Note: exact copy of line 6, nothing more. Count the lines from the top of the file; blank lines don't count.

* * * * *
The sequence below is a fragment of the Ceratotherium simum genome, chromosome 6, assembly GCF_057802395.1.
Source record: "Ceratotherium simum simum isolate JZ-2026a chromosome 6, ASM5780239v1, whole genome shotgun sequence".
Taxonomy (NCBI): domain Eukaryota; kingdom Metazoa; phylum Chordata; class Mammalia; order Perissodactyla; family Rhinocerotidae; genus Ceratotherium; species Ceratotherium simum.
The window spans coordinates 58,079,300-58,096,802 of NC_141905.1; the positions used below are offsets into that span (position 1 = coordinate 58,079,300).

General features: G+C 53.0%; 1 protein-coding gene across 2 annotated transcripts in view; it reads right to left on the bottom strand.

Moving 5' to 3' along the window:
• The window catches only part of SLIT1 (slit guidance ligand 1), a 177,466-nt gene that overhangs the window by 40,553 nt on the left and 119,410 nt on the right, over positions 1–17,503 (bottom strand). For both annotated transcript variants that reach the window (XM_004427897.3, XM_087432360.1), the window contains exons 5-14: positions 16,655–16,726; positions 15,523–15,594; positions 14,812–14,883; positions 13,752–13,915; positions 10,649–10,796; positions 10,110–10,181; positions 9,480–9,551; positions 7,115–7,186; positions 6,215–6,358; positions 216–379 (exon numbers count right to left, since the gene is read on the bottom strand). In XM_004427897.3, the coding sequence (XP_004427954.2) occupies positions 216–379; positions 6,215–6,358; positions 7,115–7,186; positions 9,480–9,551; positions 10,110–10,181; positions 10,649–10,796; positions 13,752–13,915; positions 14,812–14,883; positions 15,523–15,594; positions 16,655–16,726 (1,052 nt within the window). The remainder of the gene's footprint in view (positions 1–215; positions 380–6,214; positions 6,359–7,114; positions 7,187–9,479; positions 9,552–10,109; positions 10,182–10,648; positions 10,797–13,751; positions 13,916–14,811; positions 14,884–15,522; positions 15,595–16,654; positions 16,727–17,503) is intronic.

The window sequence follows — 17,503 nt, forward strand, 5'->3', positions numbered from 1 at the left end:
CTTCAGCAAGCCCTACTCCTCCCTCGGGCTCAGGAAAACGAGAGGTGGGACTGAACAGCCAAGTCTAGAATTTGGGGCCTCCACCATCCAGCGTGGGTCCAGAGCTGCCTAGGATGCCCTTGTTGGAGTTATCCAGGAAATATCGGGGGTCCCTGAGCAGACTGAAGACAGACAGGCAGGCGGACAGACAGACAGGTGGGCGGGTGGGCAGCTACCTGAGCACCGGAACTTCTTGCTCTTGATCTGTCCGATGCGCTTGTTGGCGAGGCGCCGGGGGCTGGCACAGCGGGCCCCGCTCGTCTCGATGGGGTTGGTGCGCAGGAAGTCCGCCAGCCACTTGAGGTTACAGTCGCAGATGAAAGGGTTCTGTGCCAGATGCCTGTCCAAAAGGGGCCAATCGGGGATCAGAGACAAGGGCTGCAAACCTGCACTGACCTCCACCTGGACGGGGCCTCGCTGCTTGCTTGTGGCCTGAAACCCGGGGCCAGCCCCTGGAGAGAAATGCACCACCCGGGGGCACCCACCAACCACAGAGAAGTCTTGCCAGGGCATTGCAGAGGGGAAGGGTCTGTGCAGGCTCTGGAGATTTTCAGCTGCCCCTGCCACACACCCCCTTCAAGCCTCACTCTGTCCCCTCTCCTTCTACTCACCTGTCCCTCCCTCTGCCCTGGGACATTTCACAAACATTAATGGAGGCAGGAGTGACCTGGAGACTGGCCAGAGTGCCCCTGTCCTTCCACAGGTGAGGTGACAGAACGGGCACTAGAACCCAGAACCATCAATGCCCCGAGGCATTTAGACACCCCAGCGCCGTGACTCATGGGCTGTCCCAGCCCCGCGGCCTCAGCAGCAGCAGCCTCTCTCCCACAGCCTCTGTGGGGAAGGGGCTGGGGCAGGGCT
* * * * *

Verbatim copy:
Moving 5' to 3' along the window: